JABALYA, Gaza Strip — Youssef Abdel Hamid’s ambulance crew spent the first three hours of its shift Tuesday picking up charred and broken bodies: the man struck dead in his potato patch, the 15-year-old boy who perished with his sheep herd, the father who was blown to pieces in an attack that injured his son.
“Usually, we find the dead in fragments. We pick up a hand here, a leg there,” said Yusri al-Masry, a paramedic.
A week of conflict has passed in the Gaza Strip. And despite swirling rumors of an Egyptian-
brokered cease-fire, the feeling here Tuesday was that the fighting would go on, that the paramedics’ grisly rounds would continue.
Israel’s ongoing offensive, dubbed Pillar of Defense by its planners, has been a less-deadly assault than its predecessor four years ago, Operation Cast Lead.
The Palestinian death count, at 134 as of Tuesday night, is significantly lower than it was after the first week of Cast Lead, which claimed more than 1,400 lives. Perhaps as a result, international criticism of the current operation has been more subdued.
But for Gazans, none of that is relevant when the fear is just as real now as it was then.
The F-16s still fly low overhead, in a sudden roar of noise before the air-sucking pressure of an explosion throws grown men to the floor.
It happened twice within five minutes as Abdel Hamid’s crew sat in an ambulance station in northern Gaza on Tuesday. The force of the blast shattered the glass windows and rocked the battered ambulances outside.
No one knew what target was out there in the open field where the missiles landed, just past the driveway. But such is war with Israel, the crew members said ruefully.
The medics have fewer calls this time around than they did during Cast Lead. The hospitals are less crowded, and so are the morgues. But the images at the scene of the blasts are the same — families buried beneath twisted metal and concrete rubble, human beings reduced to heaps of organs and flesh.
To many Gazans, the only reason the death toll is lower than it was at this point four years ago is that the Israelis are taking their time, careful not to provoke international outrage.
“The targets in both wars are the same. But they’re doing it over a longer period of time, so as to prevent another Goldstone report,” Abdel Hamid said, referring to the highly critical report published by a U.N. fact-finding team led by South African judge Richard Goldstone after the 2008-2009 war. The report faulted both Israel and Hamas for civilian deaths, infuriating Israeli officials. Goldstone later retracted some of the assertions against Israel.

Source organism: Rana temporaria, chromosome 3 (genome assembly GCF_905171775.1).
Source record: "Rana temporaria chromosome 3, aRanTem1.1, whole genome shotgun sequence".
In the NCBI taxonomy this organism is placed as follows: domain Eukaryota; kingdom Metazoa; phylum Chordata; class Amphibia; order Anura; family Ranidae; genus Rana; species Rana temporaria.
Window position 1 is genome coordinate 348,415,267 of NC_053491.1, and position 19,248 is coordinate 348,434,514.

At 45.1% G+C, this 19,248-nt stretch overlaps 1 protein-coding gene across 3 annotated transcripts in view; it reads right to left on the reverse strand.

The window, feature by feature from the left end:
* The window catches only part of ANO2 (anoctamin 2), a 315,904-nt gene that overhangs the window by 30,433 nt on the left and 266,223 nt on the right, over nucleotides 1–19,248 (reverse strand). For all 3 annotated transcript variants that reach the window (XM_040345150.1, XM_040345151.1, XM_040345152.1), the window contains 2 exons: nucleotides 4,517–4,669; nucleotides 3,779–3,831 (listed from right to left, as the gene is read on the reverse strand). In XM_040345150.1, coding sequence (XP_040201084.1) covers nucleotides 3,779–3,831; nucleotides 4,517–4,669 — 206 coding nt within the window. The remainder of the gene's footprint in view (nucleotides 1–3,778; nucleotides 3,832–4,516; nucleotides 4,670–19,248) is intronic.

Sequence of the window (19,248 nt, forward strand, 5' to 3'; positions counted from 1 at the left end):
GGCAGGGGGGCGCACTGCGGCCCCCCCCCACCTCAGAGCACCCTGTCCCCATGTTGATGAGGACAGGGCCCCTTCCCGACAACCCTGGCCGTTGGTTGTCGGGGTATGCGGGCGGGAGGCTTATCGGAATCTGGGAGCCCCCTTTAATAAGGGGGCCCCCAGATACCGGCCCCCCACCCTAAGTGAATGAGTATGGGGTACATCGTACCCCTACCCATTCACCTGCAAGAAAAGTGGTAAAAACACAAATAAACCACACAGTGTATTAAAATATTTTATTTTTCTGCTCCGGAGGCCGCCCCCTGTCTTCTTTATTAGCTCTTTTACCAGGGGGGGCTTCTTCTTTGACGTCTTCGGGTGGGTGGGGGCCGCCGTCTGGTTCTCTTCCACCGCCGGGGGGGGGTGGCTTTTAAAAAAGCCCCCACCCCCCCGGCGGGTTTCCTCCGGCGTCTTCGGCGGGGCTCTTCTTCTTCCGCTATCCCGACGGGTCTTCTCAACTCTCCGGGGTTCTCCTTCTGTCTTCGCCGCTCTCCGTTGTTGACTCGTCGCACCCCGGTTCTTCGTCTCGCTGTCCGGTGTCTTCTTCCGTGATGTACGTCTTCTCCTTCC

Israeli officials say that both Cast Lead and the ongoing operation are borne out of self-defense, after years of rocket fire from Gaza into southern Israel.
But Palestinians say different motives are at work, principally a need for Israeli Prime Minister Benjamin Netanyahu to shore up support before elections in January.
“Of course, no one wants this war. The war was imposed on us. But they want the war because of the election,” said Saeed Mohana, owner of a stationery shop in downtown Gaza City.
Ultimately, people here believe, the death toll will be just as high as it was four years ago, the buildings just as pulverized, the territory every bit as devastated.
Some hold out hope that Hamas can put up a better fight than it did the last time around, by using more sophisticated rocketry.
“Before, they were just hitting us. Now we can hit them, too,” said Mohana, referring to the long-range rockets that have struck near Jerusalem and Tel Aviv. “Israel didn’t expect this after the last war.”
But with Israel’s Iron Dome defense shield shooting down most Palestinian rockets, and with its vastly superior military on full display, few expect this conflict to end any better than the last one.
Even as official circles in Washington and Cairo buzzed with word of a cease-fire Tuesday, families in northern Gaza piled onto horse carts and fled to Gaza City, certain that a ground invasion was imminent.
Just before sunset, Israeli planes dropped leaflets warning residents of northern Gaza to evacuate “for [their] own safety.” The leaflets sparked panic and anger.
“What’s going to happen is they’re going to destroy the houses,” shouted Abdullah Mohamed Atta, a fruit farmer who sought shelter with his family at the U.N. Preparatory Boys School.
As darkness fell over Gaza and promises of a cease-fire turned out to be premature, Israeli navy warships and fighter jets picked up the pace. Late Tuesday, a missile strike on a target in Gaza City blew out windows at three nearby hotels that were packed with journalists.
Gaza’s legislature and the Suraya, a major security headquarters building, had been early targets in Cast Lead. As of dawn Tuesday, they were yet to be bombed, but shells found them Tuesday night.
The Islamic National Bank was not targeted four years ago because it didn’t exist, residents said. Hamas set up the institution to fund its operations amid international sanctions. An Israeli missile ripped through the bank in the early hours of Tuesday.
Just after the attack, Selim al-Sik gathered up his 12-member family from their flat across the street and fled to a relative’s home a few blocks away. “Every time we say God will make things better,” he said with a weak smile. “But then God makes things worse.”